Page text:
People/Biz

National Geographic’s Owens sets sights on West Coast

In his first major interview as president of National Geographic Channels U.S., Howard T. Owens (pictured) discusses making the move from production exec to network president, and the plans afoot for Nat Geo, which will include "a big expansion into the West Coast."
January 19, 2012

In his first major interview as president of National Geographic Channels U.S., Howard T. Owens (pictured) discusses making the move from production exec to network president, and the plans afoot for Nat Geo.

While some would be a little reticent to make the move from the sunny climes of Los Angeles to the more, shall we say, varied temperatures felt in Washington, DC, Howard T. Owens is taking it in stride.

“I think it’s fun to be back in a place where the energy is hot and the weather’s cold,” says the recently appointed president of National Geographic Channels U.S.

Indeed, the energy in his new place of employment is, from outside appearances, undergoing a revitalization of sorts, mainly due to an influx of new blood in major executive roles.

The revamp began with the appointment of David Lyle as CEO of NGC U.S. and global programming last summer, and is continuing with the arrival of Owens, most recently lead managing director for Reveille, one of the prodcos behind NBC’s reality staple The Biggest Loser.

Owens, one of Reveille’s founding partners, says he’s known Lyle for years, dating back to his days as an agent at William Morris. He adds that once Lyle took the CEO role at NGC U.S., they began discussing Lyle’s plans for the networks – NGC, Nat Geo Wild and Nat Geo Mundo – and Owens was “inspired about what he was trying to do.”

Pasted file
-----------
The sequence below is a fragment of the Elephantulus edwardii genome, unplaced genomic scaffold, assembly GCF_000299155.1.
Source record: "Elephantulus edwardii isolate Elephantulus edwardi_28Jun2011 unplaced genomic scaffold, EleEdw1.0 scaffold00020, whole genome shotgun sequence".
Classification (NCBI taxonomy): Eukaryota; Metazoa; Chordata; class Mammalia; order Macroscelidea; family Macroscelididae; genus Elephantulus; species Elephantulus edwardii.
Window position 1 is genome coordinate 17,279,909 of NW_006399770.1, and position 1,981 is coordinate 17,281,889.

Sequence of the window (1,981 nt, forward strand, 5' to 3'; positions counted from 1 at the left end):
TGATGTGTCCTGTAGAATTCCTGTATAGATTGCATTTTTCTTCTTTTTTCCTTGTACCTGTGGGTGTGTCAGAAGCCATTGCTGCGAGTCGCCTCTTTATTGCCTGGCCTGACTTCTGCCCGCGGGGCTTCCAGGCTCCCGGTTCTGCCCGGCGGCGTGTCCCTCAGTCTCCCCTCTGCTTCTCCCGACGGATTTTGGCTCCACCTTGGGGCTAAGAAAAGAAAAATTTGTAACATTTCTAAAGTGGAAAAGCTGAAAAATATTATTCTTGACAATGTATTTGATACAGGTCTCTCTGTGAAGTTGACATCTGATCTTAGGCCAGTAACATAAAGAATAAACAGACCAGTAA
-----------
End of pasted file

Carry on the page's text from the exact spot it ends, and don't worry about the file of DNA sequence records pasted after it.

“I’d been a longtime fan of the National Geographic brand and what it stood for, both domestically and worldwide,” says Owens. “I thought we were looking down the barrel at an amazing opportunity.”

Now that he’s part of that brand, Owens echoes the pronouncements that Lyle has made about his vision for the U.S. channels; specifically, a focus on character-driven programming that stays true to the brand’s core programming values.

“There’s a passion for exploration and adventure here and we want to add to it and invest in it,” he says. “We do it in a balanced and mature way, but that doesn’t mean that it can’t be exciting.”

Owens adds that while there will be a push towards shows that are “more populist and that resonate in a greater way with our audience,” the long-standing hallmarks of Nat Geo programming – credibility and incredible access – will remain paramount concerns.

Still, the aim is revitalization; thus, moves will be made to put National Geographic Channels front of mind both for audiences and for the creative community. That will mean bolstering the ranks within. “I’ve found the executive gene pool here to be phenomenal,” Owens says, adding that the plans are afoot for “a big expansion into the West Coast” with moves to be announced in the coming weeks.


To read the full interview with Owens, check out the January/February issue of realscreen magazine, out now. Interested in becoming a subscriber? Click here for more details.

About The Author
Managing editor with realscreen publication, an international print and online magazine that covers the non-fiction film and television industries. Darah is an award-winning journalist who has spent over two decades covering a wide range of issues from real estate and urban development to immigration, politics and human rights, primarily with The Vancouver Sun. Prior to joining realscreen, she was editor of Stream Daily, realscreen's sister publication covering the dynamic global digital video industry. She also served a stint as a war reporter in Afghanistan for television and print, and was a national business blogger with Yahoo Canada.

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